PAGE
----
Aurora Borealis observed from Vallentuna (Stockholm, Sweden)

Aurora Borealis observed from Vallentuna (Stockholm, Sweden)

Aurora Borealis observed from Vallentuna (Stockholm, Sweden)

Aurora Borealis observed from Vallentuna (Stockholm, Sweden)

 

Comet C/2014 Q2 (Lovejoy)

Comet C/2014 Q2 (Lovejoy) is bright (around 5mag) enough to be easily seen with binoculars or small telescopes in constellation Eridanus. On really good sites one should be able to spot it even with naked eye. However, currently the observing conditions are hard, because of today’s full moon. Additionally in the northern hemisphere the comet’s elevation is very low. I have spotted it two days ago from Vallentuna (near Stockholm, Sweden) when it was only 18 degrees above the horizon at maximum. I have taken some pictures with my CCD camera and was really impressed how fast the comet moves on the sky (see video).

The really good news is that the observing conditions are going to be better during the next days and weeks. C/2014 Q2 (Lovejoy) will climb further up, reaching constellation Taurus around 9th of January, just two days after it reaches the closest position to Earth at a distance of around 70 million kilometers.

Ringsystem um Asteroid “Chariklo” im äußeren Sonnensystem entdeckt

Die Europäische Südsternwarte (ESO) berichtet in Ihrer heutigen Pressemitteilung von der überraschenden und erstmaligen Entdeckung eines Ringsystems um einen Asteroiden. Der Planetoid Chariklo wurde von mehreren Observatorien aus – darunter auch La Silla in Chile – beobachtet. Grund der Beobachtung war eine bevorstehende Sternbedeckung durch den Asteroiden. Solche Ereignisse werden genutzt, um die Größe von Kleinplaneten abzuleiten. Dabei wurde überraschenderweise kurze Zeit vor sowie kurze Zeit nach der eigentlichen Bedeckung, ein Helligkeitsabfall des Sterns registriert. Daraus kann zweifelsfrei geschlossen werden, dass sich um Chariklo ein Ringsystem aus Staub und Eis gebildet haben muss ähnlich wie man es von Saturn, Uranus oder Neptun kennt. Letztere wurden ebenfalls durch Sternbedeckungen entdeckt.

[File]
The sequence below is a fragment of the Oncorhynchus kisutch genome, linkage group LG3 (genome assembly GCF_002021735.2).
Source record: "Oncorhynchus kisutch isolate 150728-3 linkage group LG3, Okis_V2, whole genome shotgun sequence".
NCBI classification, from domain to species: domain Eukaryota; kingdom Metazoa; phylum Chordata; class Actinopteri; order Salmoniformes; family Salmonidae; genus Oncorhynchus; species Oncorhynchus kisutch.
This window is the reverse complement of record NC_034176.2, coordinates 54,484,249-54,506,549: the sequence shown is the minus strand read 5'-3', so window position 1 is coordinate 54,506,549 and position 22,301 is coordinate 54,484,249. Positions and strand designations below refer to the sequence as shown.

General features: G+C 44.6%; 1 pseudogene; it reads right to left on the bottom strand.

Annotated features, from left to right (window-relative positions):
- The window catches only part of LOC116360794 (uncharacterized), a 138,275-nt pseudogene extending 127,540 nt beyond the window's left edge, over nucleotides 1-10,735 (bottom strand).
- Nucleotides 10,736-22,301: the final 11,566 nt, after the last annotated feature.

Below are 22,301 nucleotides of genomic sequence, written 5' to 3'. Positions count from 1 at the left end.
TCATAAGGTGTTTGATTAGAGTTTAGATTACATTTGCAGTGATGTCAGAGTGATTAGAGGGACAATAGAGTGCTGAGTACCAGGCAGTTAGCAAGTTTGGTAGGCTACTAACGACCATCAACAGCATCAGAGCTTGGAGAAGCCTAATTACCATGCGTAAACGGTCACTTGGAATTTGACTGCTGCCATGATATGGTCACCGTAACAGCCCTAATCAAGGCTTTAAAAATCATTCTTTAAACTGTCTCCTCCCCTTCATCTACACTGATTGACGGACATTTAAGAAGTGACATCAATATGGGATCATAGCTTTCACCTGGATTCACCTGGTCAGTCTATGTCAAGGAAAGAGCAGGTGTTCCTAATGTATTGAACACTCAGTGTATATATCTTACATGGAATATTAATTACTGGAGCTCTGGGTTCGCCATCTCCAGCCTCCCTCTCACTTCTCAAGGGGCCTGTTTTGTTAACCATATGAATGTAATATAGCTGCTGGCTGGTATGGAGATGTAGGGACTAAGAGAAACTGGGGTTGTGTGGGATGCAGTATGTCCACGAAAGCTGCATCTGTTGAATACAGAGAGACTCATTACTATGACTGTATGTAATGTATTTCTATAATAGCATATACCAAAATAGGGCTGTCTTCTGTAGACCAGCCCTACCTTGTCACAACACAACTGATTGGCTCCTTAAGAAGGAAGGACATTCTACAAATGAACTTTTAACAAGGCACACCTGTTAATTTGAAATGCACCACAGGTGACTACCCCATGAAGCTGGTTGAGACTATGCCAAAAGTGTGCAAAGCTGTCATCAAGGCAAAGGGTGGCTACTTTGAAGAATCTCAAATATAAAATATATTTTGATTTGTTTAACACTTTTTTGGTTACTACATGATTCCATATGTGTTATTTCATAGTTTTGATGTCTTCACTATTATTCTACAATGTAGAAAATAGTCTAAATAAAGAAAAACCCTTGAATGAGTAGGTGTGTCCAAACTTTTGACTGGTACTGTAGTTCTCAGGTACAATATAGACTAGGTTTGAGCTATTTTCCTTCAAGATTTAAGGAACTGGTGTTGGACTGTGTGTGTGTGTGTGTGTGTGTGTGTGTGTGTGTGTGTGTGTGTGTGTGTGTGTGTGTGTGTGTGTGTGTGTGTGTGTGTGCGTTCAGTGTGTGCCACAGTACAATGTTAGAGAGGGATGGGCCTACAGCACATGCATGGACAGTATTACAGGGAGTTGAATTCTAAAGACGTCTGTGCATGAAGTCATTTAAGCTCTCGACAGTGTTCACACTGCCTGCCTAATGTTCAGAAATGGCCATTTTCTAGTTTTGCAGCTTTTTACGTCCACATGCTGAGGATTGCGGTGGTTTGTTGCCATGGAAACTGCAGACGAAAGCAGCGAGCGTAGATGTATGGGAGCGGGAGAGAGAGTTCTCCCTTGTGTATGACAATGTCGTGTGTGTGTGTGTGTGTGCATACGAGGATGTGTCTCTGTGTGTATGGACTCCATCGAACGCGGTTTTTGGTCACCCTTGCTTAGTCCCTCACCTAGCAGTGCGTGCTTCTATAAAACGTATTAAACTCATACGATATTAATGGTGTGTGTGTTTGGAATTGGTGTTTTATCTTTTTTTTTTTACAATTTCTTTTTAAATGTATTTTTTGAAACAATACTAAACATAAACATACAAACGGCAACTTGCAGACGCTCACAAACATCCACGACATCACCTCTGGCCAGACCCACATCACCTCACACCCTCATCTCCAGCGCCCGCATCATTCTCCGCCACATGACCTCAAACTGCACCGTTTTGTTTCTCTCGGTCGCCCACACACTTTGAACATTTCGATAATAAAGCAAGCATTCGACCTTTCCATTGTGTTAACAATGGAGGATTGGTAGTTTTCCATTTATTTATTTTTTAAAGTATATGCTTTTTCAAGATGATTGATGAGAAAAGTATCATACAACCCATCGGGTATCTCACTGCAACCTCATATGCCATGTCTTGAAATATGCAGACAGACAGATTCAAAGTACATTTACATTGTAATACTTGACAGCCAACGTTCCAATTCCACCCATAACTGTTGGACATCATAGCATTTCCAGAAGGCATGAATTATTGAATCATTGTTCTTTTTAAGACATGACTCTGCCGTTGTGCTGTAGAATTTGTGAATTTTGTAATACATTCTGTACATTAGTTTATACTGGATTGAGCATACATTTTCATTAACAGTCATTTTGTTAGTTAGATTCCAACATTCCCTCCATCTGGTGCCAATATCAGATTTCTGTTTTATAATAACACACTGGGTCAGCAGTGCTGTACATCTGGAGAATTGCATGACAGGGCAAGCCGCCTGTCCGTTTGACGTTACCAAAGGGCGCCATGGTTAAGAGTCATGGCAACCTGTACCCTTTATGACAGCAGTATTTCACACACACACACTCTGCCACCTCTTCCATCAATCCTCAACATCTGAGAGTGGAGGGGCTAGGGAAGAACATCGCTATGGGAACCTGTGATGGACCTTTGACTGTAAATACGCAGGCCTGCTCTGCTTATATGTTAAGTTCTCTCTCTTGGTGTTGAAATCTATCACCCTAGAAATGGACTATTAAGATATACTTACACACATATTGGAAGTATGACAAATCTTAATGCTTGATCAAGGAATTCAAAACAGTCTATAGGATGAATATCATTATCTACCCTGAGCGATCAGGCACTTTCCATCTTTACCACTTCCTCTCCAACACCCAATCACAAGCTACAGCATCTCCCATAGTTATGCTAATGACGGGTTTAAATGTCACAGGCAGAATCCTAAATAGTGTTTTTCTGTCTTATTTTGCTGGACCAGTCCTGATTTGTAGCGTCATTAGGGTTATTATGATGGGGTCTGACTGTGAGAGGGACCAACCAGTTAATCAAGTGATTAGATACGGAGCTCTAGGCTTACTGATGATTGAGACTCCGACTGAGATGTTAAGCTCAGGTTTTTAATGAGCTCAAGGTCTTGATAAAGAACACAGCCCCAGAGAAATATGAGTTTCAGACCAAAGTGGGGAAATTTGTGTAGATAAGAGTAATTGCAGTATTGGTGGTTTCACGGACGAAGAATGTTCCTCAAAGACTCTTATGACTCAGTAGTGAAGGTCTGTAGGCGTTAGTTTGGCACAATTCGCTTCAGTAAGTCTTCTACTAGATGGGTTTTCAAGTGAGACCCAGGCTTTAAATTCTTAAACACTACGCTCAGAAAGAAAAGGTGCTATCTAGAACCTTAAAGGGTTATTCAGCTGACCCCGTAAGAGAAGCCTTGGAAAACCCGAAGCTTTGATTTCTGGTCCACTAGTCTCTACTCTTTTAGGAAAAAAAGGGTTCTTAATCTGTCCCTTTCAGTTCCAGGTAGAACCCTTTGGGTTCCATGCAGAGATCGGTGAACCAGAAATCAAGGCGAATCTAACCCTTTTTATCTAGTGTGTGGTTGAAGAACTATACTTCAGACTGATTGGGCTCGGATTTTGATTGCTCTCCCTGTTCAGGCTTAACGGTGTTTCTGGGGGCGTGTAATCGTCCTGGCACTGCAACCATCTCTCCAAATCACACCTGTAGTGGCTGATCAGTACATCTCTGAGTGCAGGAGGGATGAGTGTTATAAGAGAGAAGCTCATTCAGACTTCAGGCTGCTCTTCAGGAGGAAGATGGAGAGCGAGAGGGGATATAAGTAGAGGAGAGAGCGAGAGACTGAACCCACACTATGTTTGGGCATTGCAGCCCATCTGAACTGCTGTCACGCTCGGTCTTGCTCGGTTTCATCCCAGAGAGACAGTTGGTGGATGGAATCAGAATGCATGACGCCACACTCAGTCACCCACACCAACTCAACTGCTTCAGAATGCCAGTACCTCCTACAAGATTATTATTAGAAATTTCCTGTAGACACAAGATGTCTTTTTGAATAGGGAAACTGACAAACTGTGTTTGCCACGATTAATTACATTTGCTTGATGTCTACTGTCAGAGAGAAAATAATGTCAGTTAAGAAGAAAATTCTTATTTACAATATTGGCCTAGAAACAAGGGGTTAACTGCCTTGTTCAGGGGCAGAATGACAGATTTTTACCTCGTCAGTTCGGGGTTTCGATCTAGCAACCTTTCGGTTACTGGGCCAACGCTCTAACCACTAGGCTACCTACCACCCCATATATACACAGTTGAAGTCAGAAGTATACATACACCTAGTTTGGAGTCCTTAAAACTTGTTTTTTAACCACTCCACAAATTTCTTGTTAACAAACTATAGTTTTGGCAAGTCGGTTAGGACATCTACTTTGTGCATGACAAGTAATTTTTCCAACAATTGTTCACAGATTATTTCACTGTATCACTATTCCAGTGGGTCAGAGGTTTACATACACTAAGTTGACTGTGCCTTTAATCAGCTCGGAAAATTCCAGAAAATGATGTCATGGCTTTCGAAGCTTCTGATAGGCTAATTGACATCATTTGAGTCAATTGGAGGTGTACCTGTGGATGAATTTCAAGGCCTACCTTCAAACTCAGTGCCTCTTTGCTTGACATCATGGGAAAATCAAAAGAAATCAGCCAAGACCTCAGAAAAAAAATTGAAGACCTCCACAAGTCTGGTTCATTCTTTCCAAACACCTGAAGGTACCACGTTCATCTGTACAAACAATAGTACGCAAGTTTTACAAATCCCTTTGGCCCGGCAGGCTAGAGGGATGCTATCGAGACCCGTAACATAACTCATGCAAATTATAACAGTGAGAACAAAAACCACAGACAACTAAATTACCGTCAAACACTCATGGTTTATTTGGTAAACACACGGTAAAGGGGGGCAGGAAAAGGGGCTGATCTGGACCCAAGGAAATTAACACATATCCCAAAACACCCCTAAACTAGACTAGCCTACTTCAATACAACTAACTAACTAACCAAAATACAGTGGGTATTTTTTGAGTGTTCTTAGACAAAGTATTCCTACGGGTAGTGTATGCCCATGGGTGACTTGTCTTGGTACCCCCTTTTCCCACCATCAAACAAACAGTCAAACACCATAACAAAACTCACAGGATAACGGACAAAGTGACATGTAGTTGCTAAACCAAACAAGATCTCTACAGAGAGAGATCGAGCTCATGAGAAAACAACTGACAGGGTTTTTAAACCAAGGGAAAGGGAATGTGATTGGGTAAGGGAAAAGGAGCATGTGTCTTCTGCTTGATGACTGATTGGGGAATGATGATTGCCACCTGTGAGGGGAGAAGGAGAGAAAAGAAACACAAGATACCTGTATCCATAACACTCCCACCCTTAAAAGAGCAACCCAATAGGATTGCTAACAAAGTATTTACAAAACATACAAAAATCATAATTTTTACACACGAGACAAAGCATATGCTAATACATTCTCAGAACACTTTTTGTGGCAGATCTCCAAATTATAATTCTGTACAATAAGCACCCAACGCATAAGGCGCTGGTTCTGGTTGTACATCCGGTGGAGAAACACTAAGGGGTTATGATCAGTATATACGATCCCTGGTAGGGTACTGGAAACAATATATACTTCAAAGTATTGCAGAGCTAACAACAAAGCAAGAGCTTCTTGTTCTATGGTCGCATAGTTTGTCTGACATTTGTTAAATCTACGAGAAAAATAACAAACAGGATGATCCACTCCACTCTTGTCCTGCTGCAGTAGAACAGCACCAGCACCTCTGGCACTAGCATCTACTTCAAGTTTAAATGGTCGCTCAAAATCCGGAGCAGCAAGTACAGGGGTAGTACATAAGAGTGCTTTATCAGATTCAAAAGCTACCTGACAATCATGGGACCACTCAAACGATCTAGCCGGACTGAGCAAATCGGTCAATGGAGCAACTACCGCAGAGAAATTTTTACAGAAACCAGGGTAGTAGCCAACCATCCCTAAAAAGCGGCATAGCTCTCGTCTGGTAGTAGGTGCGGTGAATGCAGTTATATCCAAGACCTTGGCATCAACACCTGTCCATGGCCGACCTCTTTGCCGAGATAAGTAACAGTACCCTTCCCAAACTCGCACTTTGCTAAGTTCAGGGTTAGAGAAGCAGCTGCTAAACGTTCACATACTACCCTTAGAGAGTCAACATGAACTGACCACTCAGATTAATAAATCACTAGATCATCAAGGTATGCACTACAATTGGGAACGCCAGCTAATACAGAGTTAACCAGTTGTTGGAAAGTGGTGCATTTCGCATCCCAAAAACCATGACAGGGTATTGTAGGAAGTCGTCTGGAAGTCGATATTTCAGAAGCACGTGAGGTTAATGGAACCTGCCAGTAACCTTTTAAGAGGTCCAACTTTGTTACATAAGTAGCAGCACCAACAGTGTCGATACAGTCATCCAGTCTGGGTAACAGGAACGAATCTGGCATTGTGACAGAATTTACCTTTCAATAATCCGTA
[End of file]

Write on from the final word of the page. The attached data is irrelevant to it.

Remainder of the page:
Die Scheibe aus Eis und Staub könnte dabei das Resultat aus einem Impaktereignis sein. Weiters ist nun anzunehmen, dass Chariklo noch kleinere Begleiter hat, welche das Ringsystem aufrechterhalten.

Ring um Planetoid entdeckt

Image Credit: ESO

Planeten mit der Webcam

Jupiter

Jupiter

  • Datum: 21.04.2006
  • Zeit: 00h 00m
  • Ort: Sophienalpe
  • Aufnahmetechnik: Webcam: Philips ToUCam Pro (640×480 Pixel); fokal mit 2xBarlow am VC200L
  • verwendeter Filter: IR Sperrfilter
  • Brennweite: 3600mm
  • Blende: f/18
  • Belichtungszeit: je 1/250
  • verwendeter Film: CCD Chip
  • digitale Bildverarbeitung: Addition von ca. 500 Einzelbildern mit Registax, dann 2fache Vergrösserung

Saturn

Saturn

  • Datum: 20.04.2006
  • Zeit: ca. 23h 45m
  • Ort: Sophienalpe
  • Aufnahmetechnik: Webcam: Philips ToUCam Pro (640×480 Pixel); fokal mit 2xBarlow am VC200L
  • verwendeter Filter: IR Sperrfilter
  • Brennweite: 3600mm
  • Blende: f/18
  • Belichtungszeit: je 1/250
  • verwendeter Film: CCD Chip
  • digitale Bildverarbeitung: Addition von ca. 500 Einzelbildern mit Registax, dann 2fache Vergrösserung